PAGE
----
Cinema fan P Anna Vishan has written to ask whether any of our readers have noticed the striking similarity between the ongoing Professor Thrupiece "missing presumed disappeared" saga and the classic 1949 film noir The Third Man, directed by Carol Reed?
Written by Graham Greene, and starring Joseph Nylon, Alida Mopp, Arsène Wales, and Trebor Cleves, the film is set in post–World War II Vienna and centres on Holly Martins, an American who is given a job in Vienna by his friend Harry Lime but arrives in Vienna, only to hear that Lime is dead. Martins then meets with Lime's acquaintances in an attempt to investigate what he considers a suspicious death.
Ms Vishan adds, “Perhaps the most striking similarity is that both events appear to have been captured in black and white. In addition, leaving aside certain differences in the storyline - Lime is indisputably dead whereas the Professor remains “missing presumed disappeared” - as well as a number of geographical and temporal disparities [The Third Man is set in Vienna in the 1940s whereas the Professor disappeared in Geneva in the 2000s] there are far too many startling similarities between the two to be explained away by “mere coincidence”. Then factor in small but important details supplied by Ms Sizemore in her semi-fictionalised account [Scene of the Crime has appeared as both a film "Brian" [HERE] and a book [HERE]] and the undoubted involvement of FIFA officials in both cases and the point is surely made. Whether fact has informed fiction, fiction has informed fact or fact has informed fictionalised fact in fictional form or any other combination of fact and fiction I couldn’t say … but the fact remains that denying any link between them is surely pure fiction.”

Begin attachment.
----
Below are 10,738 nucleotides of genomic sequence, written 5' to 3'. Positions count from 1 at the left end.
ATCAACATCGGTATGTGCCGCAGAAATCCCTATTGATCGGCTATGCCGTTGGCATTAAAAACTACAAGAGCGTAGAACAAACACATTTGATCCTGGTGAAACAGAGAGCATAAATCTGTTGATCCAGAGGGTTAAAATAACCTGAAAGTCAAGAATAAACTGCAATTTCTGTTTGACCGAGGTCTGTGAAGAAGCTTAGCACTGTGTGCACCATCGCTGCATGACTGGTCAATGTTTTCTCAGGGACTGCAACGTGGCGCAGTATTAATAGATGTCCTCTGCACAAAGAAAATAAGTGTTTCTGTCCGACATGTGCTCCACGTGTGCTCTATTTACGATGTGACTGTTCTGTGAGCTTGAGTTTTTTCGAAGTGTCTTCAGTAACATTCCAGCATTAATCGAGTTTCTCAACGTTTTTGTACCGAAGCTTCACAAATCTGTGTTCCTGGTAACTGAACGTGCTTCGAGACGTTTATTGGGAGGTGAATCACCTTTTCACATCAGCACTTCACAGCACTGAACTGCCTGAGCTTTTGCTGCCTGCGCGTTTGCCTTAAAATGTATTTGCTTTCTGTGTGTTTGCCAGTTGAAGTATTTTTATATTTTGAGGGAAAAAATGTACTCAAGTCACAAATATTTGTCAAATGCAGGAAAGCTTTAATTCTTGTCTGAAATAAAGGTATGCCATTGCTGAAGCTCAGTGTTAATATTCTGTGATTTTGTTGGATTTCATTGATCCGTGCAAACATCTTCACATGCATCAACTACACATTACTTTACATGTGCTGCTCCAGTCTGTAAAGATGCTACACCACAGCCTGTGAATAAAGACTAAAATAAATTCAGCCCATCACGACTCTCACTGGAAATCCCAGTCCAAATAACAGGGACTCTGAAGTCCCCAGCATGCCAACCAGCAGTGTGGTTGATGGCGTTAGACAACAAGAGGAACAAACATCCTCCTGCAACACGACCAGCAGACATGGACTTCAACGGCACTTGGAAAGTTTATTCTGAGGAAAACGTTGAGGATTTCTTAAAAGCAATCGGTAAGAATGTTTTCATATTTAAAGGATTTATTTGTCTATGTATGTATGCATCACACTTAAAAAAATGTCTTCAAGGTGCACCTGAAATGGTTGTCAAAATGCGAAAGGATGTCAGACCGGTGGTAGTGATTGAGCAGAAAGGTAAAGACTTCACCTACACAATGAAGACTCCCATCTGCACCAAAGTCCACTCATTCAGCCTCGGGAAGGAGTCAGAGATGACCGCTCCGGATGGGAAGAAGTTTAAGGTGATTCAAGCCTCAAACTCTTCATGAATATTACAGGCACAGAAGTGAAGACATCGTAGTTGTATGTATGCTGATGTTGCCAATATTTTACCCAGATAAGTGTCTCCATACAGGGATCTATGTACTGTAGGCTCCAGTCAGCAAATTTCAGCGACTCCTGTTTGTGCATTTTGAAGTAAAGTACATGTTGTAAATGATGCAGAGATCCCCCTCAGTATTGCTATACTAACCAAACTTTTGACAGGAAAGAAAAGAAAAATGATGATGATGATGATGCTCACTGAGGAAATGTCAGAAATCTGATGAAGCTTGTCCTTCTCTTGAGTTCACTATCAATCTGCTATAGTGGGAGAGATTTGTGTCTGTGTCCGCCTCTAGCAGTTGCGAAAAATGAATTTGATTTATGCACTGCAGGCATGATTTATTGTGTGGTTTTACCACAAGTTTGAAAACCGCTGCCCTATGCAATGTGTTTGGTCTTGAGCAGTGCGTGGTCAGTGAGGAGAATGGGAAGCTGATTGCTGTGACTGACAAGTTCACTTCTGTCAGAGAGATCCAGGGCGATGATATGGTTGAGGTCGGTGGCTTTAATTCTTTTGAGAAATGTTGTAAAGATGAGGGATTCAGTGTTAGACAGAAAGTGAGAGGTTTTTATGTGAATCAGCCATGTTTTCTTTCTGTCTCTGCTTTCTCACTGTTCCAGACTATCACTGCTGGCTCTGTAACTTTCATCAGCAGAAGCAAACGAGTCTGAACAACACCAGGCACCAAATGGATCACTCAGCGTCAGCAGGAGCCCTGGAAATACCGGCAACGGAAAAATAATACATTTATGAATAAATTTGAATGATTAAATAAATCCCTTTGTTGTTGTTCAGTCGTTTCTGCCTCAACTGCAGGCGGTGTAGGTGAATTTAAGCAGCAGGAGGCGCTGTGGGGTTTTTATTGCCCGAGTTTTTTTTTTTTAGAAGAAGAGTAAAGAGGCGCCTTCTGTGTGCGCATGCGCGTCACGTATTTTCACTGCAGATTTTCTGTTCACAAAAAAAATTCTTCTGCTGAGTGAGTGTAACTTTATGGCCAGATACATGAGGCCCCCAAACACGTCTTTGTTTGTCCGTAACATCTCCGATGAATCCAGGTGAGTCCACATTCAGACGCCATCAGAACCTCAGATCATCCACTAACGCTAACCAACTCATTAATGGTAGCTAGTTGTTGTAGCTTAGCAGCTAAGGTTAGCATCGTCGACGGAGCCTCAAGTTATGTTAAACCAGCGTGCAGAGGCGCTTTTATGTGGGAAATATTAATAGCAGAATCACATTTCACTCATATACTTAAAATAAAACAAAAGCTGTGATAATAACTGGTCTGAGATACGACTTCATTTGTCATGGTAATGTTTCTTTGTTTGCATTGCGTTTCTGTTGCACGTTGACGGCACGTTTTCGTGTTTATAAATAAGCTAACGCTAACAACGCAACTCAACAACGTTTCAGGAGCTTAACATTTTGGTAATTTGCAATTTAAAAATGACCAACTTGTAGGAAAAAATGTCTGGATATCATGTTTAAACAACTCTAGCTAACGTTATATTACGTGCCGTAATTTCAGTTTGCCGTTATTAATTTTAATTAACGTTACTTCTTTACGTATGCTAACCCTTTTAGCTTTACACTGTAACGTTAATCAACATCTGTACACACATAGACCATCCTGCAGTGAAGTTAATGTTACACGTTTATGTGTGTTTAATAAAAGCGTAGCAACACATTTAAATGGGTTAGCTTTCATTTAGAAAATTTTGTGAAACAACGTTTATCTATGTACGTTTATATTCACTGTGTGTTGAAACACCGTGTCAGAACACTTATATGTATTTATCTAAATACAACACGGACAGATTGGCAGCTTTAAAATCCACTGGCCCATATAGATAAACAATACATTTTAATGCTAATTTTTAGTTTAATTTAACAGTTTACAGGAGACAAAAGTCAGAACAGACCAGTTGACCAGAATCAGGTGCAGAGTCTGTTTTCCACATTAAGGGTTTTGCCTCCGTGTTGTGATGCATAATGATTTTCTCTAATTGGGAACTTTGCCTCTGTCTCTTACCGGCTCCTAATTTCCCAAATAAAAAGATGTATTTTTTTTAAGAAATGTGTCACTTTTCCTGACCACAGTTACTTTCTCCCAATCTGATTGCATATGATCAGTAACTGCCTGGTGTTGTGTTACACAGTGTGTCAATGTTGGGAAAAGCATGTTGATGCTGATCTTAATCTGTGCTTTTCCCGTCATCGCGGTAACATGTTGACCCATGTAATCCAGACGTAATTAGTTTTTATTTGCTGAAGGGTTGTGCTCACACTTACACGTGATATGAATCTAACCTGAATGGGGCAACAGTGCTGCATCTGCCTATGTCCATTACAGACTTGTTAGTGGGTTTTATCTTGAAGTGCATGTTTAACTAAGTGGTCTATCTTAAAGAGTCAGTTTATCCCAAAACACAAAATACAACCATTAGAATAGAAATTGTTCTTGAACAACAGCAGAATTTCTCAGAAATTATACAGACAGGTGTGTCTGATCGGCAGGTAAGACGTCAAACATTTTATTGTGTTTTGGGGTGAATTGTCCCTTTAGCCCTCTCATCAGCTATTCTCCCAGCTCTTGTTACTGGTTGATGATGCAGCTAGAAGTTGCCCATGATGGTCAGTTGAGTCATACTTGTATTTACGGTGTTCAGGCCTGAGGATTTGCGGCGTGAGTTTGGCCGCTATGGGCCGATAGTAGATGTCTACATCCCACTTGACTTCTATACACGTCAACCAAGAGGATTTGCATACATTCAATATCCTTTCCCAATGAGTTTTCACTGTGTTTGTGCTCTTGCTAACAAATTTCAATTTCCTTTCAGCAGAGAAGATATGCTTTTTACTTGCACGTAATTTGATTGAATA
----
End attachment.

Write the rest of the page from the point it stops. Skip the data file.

Those inclined to agree with Ms Vichan will also add that one of the most famous aspects of The Third Man is the unforgettable and instantly recognizable soundtrack music featuring that master of his craft - Anton Karas - on the zither. As all Thrupiece watchers will know, the zither was amongst several instruments that Professor Thrupiece mastered as a boy, having been given an instrument at Christmas 1944 by one of his Austro-Hungarian Durchstück relatives. By February 1945 he had completely mastered the tricky instrument and - some allege - was even considered for the film recording. That it was Karas rather than Thrupiece who got the screen credit was down to over-commitment on the four-year-old's part. The Professor was already contractually committed to several of Dorset's secret scientific projects by that time and - choir practice apart ["Professor Thrupiece was outstanding as one of the Tower Warders in Gilbey & Beefeater's The Yeoman Off Their Guard", Batcombe Schools Annual Review 1945] - unavailable for non-essential duties.